Her last studio session was for Columbia in New York on May 8, 1950. Una Mae kept on working successfuly on radio, tv, and nightclubs but her illness became too much to bare to continue so she retired in 1954. She called it quits hoping to return again in the future but that was one wish Una or fans didn't get. She died in New York on November 7, 1956.

Why isn't Una Mae Carlisle regarded as a influential figure of Jazz and Bebop? Why have so-called Jazz historians and researchers overlooked this extrodinary talent? Una Mae surely in her time was a legend because of her creative artistry, why isn't she looked at as a bigger figure in Jazz History? Why isn't she hailed for her original remarkable jazz creations and contributions. If Ella Fitzgerald is remembered because of her uniqueness and exbuerant song styling, Una Mae should be as well because Una Mae's music represented Jazz and Bebop if anyone did its her. It seems the women who independently wrote, arranged, composed their own songs and did their own thing aren't remembered as much as ladies who "stayed in their place" and sung the work of men or is it because Jazz historians want Jazz to be looked at as male dominated or a male creation then to showcase talented ladies of jazz who contributed as much? Una Mae Carlisle is another unsung Legend who isn't talked about enough. Alicia Keys is known today as a singing, songwriting, pianist talent, she's considered a phenomenal, well Una Mae Carlisle was a Alicia Keys some 65 years ago or should I say Alicia Keys is the Una Mae Carlisle of today.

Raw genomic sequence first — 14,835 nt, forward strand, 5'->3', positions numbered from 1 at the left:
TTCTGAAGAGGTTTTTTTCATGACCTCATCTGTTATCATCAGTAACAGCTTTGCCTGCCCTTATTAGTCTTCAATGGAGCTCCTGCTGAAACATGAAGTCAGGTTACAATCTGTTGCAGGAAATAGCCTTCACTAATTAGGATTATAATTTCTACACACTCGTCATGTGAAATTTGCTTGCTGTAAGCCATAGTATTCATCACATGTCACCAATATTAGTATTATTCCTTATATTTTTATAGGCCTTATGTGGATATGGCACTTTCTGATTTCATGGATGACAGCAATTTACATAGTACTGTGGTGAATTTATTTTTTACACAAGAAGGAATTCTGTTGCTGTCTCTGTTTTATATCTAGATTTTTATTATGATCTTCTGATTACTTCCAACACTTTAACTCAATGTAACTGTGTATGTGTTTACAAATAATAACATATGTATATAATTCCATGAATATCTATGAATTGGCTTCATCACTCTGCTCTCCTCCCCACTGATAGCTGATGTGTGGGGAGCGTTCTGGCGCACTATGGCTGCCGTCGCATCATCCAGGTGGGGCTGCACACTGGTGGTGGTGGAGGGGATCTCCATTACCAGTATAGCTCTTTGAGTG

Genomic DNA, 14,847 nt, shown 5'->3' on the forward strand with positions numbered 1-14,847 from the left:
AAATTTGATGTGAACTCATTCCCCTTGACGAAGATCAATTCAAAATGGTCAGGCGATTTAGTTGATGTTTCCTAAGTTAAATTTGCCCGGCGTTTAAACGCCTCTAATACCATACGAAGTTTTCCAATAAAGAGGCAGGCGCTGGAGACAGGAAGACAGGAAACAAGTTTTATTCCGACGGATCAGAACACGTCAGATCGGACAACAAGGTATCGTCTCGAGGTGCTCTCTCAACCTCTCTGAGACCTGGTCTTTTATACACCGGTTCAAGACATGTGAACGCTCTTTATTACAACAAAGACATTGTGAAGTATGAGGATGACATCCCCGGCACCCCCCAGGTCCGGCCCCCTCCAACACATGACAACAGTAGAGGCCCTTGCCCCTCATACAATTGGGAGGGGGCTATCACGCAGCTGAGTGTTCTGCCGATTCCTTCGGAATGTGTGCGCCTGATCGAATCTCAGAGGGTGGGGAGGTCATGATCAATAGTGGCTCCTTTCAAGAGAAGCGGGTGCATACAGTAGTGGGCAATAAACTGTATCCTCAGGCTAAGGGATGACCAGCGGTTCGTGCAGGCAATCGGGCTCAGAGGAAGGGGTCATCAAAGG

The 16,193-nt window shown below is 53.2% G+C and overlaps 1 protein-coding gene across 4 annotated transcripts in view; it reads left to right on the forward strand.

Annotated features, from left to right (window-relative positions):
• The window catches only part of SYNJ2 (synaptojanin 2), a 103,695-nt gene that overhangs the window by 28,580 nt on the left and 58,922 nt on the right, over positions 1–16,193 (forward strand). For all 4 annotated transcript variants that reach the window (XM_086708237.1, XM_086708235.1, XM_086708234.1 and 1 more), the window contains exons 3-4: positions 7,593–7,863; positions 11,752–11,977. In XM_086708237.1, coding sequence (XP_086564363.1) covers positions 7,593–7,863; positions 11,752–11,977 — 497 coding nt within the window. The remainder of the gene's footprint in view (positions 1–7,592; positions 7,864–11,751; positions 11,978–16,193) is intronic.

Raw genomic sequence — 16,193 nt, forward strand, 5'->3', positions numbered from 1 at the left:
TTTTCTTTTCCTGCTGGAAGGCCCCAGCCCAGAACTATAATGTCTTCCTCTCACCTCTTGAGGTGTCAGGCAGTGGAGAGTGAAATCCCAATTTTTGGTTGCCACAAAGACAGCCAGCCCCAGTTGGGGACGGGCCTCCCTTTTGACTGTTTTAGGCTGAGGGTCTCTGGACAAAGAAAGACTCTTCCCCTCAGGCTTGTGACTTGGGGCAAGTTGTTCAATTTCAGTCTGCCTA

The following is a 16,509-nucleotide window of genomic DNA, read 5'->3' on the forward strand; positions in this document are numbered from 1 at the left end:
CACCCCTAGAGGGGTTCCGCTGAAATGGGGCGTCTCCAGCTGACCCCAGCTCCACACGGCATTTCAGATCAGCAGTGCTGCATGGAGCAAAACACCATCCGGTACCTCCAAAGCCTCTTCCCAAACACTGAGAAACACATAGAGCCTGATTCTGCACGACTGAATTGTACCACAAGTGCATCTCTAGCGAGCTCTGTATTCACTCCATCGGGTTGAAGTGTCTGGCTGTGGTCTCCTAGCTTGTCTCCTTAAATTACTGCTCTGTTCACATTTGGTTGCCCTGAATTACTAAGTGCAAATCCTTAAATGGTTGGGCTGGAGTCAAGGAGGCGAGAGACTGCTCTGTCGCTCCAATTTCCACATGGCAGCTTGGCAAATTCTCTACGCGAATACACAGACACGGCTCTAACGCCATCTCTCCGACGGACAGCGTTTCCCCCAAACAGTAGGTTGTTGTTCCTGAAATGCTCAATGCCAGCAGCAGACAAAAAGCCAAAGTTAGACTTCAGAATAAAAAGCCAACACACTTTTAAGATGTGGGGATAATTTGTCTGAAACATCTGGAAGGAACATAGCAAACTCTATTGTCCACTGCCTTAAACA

Una's music is available all over. Pick up some of her records, cds, movies you will instantly fall in love with her cool crooning voice and piano.